Buying a house? Personal, Professional & Financial Aspects
Home is a place where you would like to unwind, relax and enjoy yourself. For most of us, buying a home is a lifetime achievement and buying a dream home is even a bigger one. Buying a house, more than being an emotional decision, is a major financial decision having long term financial impacts. Buying a house can be one of the most expensive expenditures of your life. Hence it is imperative that a thorough analysis of your personal, professional, health, risk attitude and financial situation, is carried out. A well worked out decision can save you from reflecting back on your decision every now and then.
Following are the various aspects which should be looked into before taking a decision
1. Personal Aspects
a. Life stage: Your life stage will define your requirements. A bachelor’s needs are different than a married couple or different than a retired couple. Older people might prefer a low maintenance house. Whereas families with growing kids may prefer greater floor space. Giving detailed thoughts about your needs and then translating them into written requirements can be a very helpful approach. A very important point to consider is futuristic requirements to be kept in mind and not to confine your analysis only to immediate needs. For example, if you are planning to increase your family in near future, then you should consider buying a slightly bigger house than what you may need currently.
b. Single income vs. double income: If you plan to include your spouse income also then it needs a lot more deliberation than it appears. Availing loan based on double income may increase the total loan amount eligibility, and therefore a better house, but your loan repayment becomes critically dependent on both of your income. Consider situations where, due to a variety of reasons, one stream of income gets stalled then it will be very difficult to continue repayments. For example, your spouse wants to take a sabbatical for 2-3 years.
2. Professional Aspects
a. Stage of career: Your stage of career can also have a deep impact on your decision as it is directly responsible for your financial. If you happen to foresee any changes in future which can result in increased income then you can consider it in your calculations. However, you should be cautioned not to get too optimistic unless there is a 100% certainty about it.
b. Salaried vs. self-employed: A salaried person may prefer equally distributed monthly payments to one time payment. Where as a self-employed person may prefer otherwise. The point which is highlighted here is that you should be clear of your income distribution. Regular stream can take care of monthly repayments and one time bonuses or equivalent can be used to prepay some principal amount. General guideline is to ensure that EMI stays less than 40% of your monthly take home salary.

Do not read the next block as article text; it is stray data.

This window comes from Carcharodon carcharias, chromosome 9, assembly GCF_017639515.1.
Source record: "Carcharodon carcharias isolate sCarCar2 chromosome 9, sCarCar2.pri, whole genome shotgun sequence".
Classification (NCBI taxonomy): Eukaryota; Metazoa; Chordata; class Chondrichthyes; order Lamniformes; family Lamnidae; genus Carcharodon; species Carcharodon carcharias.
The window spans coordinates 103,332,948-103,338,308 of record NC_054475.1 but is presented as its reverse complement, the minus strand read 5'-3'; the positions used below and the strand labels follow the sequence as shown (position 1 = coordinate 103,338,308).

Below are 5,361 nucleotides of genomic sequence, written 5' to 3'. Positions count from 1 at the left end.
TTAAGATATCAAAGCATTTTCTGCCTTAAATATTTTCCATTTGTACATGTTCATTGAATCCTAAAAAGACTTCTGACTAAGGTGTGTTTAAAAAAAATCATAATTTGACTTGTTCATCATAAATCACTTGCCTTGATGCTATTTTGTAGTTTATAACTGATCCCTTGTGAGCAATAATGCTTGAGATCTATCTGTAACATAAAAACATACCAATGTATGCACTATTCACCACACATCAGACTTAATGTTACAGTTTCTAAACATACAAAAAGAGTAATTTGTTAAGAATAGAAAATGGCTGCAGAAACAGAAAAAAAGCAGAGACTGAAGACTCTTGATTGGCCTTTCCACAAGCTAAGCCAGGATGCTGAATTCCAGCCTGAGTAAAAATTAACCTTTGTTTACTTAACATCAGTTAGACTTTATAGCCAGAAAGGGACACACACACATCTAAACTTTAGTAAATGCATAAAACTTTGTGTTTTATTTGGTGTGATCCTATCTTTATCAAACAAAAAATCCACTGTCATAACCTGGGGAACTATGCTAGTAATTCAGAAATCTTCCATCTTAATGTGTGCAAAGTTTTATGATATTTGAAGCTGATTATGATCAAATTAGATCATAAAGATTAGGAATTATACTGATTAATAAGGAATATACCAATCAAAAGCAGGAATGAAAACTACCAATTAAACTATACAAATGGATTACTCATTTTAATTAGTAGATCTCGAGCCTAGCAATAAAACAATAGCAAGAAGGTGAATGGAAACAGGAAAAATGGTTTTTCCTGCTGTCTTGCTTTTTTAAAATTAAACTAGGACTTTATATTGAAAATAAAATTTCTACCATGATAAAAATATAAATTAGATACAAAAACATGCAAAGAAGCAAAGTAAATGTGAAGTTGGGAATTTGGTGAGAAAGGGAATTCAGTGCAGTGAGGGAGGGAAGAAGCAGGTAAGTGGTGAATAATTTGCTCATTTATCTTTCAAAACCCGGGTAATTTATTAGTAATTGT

3. Financial Aspects
a. Budget for down payment: There may be a large amount, usually 15-20% of house cost, required to be paid by you initially.If you have budgeted any of your investments in equities/ NSC/ ULIP/ mutual funds/ real estate, then you should liquidate that well in advance. Depending on the nature of the investment, your liquidation planning should be done 6-8 months prior to your house search. Careful liquidation planning can result in higher ROI on your investments.
b. Analyze cash flows: Cash flows can be a very useful tool to analyze your financial situation. Detailing out even minor aspects of monthly expenditure & income and identifying areas of expenditure cut-down, can vastly improve the cash flows. It helps you prepare better to absorb changes in EMIs as and when that happens.
c. Save for emergency fund: You should not be tempted to utilize all of your savings and income streams into buying a house. You should save and keep aside certain amount of savings as emergency fund. The understanding should be to use this amount strictly under any adverse situation only, and not to fulfill any other purchase. Buying a house or a buying a car or going on a vacation should be viewed outside this.
d. Take adequate insurance: Buying a house by availing a loan increases overall financial liability by a significant amount in most cases. Increasing your insurance cover by a similar amount is a very good idea. A term insurance is generally an advisable solution. Also, you should plan and budget for insurance premium which can also be a good amount in a year. You should always have adequate insurance all the time. Absolutely don’t use your existing insurance to add to your kitty i.e. do not surrender any existing life insurance policies to get some quick money.
e. Be vary of multiple loans: Too many loans, in general, is not a healthy situation to be in. Moreover it reduces your borrowing capacity for a new loan. You must analyze your existing loans and look for opportunities if you can close one before going ahead with the current house buying decision. This might mean postponing the house purchase but that is perfectly advisable. Keep in mind the point above i.e. total EMI should not exceed 40-45% of your monthly income.
f. Plan for house doing up & registration: Planning for down payment and loan is necessary for house purchase but not sufficient. There is a need for registration & stamp duty on possession, the requirement for which may vary under different situations. Added to this is significant house doing-up amount which you may want to incur. The general advice here is to budget 10-12% of house cost for doing-up your house taking into account several aspects like wood work, electrical, alterations, kitchen etc.
It is better to be safe than sorry. Let house purchase be a completely pre-meditated and calculated decision on your part and not an impulsive one. A comprehensive analysis of your situation and planning your finances in detail can help you gain that confidence.